Cemeteries are not only monuments to the loved ones that have passed, they are also monuments to history, and documentation of the past. But when those cemeteries are neglected, people not only lose a piece of that history, it is also disrespectful, says Elizabeth City State University history professor, Dr. Melissa Stuckey, moderator and organizer of a recent university-hosted conference on cemetery preservation.
Dr. Stuckey is leading a campus and community effort, as part of a national initiative, to document and preserve local African American cemeteries.
“African American cemeteries are not respected and cared for like other cemeteries,” said Dr. Stuckey. “Even in our town, you can drive around and see some falling down.”
Over a year ago, Dr. Stuckey spoke with the director of the North Carolina African American Heritage Commission, Angela Thorpe. That conversation got ECSU’s history department involved in cemetery preservation, including the participation of 10 history students.
Earlier this month, as a part of ECSU’s Black History Month offerings, Dr. Stuckey moderated the virtual conference on preservation. A list of scholars, including ECSU history professor, Dr. Latif Tarik, spoke about preservation and its importance.
Dr. Stuckey said while this conference was attended by ECSU history students, the importance of the topic attracted participants from across the country and Canada.
“There were over 200 people from all over the country that were registered for the workshop. We were shocked at the variety of people,” said Dr. Stuckey.
The topics of the conference included the social and historical importance of the cemeteries, a virtual lesson in headstone cleaning, and preparation for a day at Oak Grove Cemetery in Elizabeth City.
Dr. Stuckey said the plan is to spend a day at the local African American cemetery, cleaning headstones and the grounds, and documenting those interned there. The event was scheduled for February, but the weather postponed it until the middle of March.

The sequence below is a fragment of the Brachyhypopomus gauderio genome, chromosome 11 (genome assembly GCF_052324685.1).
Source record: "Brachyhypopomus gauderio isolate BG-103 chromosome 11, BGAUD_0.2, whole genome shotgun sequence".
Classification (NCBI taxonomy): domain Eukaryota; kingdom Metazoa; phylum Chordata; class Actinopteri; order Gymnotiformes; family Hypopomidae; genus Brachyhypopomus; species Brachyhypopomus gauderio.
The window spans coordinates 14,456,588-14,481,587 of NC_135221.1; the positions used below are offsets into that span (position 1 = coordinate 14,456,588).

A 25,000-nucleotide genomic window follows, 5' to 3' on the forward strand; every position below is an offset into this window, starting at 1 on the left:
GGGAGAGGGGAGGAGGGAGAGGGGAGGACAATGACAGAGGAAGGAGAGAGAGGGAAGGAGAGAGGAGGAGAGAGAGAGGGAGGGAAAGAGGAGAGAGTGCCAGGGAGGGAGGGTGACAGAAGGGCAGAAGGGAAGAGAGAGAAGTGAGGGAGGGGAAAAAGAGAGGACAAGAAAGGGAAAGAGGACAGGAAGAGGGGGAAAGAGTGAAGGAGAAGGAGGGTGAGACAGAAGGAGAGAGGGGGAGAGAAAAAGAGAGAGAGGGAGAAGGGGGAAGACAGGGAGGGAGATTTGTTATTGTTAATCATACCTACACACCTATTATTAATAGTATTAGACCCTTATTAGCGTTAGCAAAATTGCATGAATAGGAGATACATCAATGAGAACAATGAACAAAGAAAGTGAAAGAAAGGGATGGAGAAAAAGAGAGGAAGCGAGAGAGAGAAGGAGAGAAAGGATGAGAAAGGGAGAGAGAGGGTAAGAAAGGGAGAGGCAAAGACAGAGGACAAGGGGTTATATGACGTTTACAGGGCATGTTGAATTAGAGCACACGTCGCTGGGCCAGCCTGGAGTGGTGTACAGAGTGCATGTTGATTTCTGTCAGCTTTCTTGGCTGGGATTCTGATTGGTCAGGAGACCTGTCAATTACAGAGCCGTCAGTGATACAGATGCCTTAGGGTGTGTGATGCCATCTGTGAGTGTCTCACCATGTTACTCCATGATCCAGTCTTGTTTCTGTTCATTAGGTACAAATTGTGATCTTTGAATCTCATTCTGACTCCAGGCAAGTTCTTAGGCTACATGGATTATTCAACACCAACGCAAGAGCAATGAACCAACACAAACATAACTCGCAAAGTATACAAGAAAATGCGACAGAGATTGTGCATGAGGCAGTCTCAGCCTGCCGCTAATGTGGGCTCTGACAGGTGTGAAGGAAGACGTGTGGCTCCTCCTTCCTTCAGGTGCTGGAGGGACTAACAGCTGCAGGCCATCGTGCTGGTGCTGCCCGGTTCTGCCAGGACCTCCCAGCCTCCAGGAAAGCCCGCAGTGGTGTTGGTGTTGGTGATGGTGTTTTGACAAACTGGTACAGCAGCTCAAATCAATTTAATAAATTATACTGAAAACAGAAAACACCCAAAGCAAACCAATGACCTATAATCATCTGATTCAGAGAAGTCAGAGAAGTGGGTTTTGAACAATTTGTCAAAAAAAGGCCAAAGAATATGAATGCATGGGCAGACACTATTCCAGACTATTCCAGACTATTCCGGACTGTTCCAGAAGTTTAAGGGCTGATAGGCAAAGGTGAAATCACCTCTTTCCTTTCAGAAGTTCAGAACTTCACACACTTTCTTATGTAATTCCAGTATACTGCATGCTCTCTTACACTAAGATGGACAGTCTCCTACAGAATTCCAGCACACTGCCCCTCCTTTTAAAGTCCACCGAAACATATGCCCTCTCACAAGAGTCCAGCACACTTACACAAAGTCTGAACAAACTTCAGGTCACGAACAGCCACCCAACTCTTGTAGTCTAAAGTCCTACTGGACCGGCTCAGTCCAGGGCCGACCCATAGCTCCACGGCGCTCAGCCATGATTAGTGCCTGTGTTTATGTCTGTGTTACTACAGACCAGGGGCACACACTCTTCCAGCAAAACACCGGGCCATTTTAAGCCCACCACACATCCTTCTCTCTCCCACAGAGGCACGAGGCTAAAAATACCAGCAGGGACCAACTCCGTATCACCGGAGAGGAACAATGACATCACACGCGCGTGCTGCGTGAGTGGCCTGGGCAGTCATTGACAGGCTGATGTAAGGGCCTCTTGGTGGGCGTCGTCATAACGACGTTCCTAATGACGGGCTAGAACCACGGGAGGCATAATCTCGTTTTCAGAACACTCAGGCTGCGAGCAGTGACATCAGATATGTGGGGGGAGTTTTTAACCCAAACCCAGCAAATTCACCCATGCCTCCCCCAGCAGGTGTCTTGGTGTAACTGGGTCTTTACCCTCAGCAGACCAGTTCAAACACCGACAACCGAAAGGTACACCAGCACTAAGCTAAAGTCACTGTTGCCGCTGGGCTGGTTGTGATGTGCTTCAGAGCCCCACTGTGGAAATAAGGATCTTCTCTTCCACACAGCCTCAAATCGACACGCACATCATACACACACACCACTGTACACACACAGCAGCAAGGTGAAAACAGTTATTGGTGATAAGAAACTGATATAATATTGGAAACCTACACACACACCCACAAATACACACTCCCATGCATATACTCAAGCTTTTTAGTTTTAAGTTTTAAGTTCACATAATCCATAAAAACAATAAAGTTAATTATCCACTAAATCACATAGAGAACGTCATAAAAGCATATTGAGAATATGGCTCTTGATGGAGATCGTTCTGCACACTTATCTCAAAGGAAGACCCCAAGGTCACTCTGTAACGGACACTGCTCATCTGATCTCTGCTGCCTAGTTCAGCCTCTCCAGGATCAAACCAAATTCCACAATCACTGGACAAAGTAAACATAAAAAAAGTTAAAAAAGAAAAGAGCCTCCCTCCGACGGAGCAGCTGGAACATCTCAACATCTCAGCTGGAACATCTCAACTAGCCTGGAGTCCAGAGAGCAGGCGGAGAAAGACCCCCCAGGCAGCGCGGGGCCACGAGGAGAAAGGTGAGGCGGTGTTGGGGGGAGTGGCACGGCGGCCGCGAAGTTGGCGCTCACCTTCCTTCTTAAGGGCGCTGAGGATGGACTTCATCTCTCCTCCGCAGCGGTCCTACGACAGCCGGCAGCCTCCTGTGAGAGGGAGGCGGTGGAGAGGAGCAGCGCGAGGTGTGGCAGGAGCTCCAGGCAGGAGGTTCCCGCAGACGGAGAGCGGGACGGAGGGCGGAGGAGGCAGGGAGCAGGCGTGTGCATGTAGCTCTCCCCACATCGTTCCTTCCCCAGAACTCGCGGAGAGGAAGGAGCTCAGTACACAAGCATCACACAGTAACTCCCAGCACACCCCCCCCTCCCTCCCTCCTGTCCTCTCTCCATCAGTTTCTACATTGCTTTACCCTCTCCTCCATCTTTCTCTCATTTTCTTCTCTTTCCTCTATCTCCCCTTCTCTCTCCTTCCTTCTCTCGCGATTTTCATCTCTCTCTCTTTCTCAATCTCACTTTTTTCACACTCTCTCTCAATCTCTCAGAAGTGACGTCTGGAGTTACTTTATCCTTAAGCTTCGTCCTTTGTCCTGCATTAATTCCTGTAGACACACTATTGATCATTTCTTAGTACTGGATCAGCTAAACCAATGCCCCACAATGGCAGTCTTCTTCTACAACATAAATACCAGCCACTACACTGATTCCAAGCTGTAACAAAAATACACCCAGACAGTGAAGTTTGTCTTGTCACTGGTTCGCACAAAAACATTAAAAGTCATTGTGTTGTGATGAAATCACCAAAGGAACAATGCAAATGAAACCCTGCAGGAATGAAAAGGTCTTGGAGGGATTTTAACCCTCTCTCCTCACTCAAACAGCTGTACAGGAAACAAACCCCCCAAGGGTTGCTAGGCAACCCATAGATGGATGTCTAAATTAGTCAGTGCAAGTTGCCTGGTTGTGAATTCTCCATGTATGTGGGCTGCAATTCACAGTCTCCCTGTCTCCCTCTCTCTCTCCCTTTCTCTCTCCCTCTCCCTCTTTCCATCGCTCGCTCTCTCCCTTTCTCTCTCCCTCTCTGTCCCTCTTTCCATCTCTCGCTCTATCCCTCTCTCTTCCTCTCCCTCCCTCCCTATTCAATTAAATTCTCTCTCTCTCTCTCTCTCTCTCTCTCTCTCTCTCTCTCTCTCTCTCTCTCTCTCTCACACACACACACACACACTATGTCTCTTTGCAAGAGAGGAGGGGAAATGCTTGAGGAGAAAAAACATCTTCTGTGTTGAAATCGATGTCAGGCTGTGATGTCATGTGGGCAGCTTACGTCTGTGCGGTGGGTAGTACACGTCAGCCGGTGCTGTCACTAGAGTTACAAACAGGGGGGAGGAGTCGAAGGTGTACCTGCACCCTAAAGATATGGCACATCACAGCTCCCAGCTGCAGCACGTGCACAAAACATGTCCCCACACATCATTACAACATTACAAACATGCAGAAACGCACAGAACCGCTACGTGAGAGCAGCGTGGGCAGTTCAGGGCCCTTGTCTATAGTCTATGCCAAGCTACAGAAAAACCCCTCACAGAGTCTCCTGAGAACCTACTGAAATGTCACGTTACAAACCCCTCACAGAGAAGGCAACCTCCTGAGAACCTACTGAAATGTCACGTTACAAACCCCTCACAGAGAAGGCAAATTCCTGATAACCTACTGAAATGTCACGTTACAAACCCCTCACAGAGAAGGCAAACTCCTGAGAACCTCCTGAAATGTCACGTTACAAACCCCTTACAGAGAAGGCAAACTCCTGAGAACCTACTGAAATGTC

The local historical significance of Oak Grove Cemetery can be seen by the names and designations on some of the markers. Perhaps most significant to ECSU is the grave of the school’s founder, Hugh Cale. Other markers include veterans of the Grand Army of the Republic (GAR) who were all African American and primarily former enslaved men fighting for the Union Army during the Civil War.
Dr. Stuckey says that the simple act of cleaning the headstones means their group – community members will join the students in this effort – is working to preserve history for future generations.
“It’s more than preservation,” she said. “It’s protecting the history of the people there and the burial grounds of our ancestors.”
When the students arrive at the cemetery, Dr. Stuckey says they will see that headstones have been knocked down by the lawnmowers intended to keep the grounds clear. She says too many cemeteries are neglected like this and many are even forgotten entirely.
To help document the history of this cemetery, students will take before-and-after photos. Those photos will record not only the existence of the graves, but also their place in time, highlighting the neglect, but celebrating the desire to preserve them.
“All of this matters,” said Dr. Stuckey.
Presenters at the virtual conference included not only Dr. Stuckey and Dr. Tarik, but also Angela Thorpe, Museum of the Albemarle’s Jessica Cosmas, and Melissa Timo with the N.C. Dept. of Natural and Cultural Resources. ECSU history professor, Dr. Charles Reed, provided technical support for the virtual conference and coordinated a YouTube video of the actual conference. You can view the African American cemetery preservation conference HERE.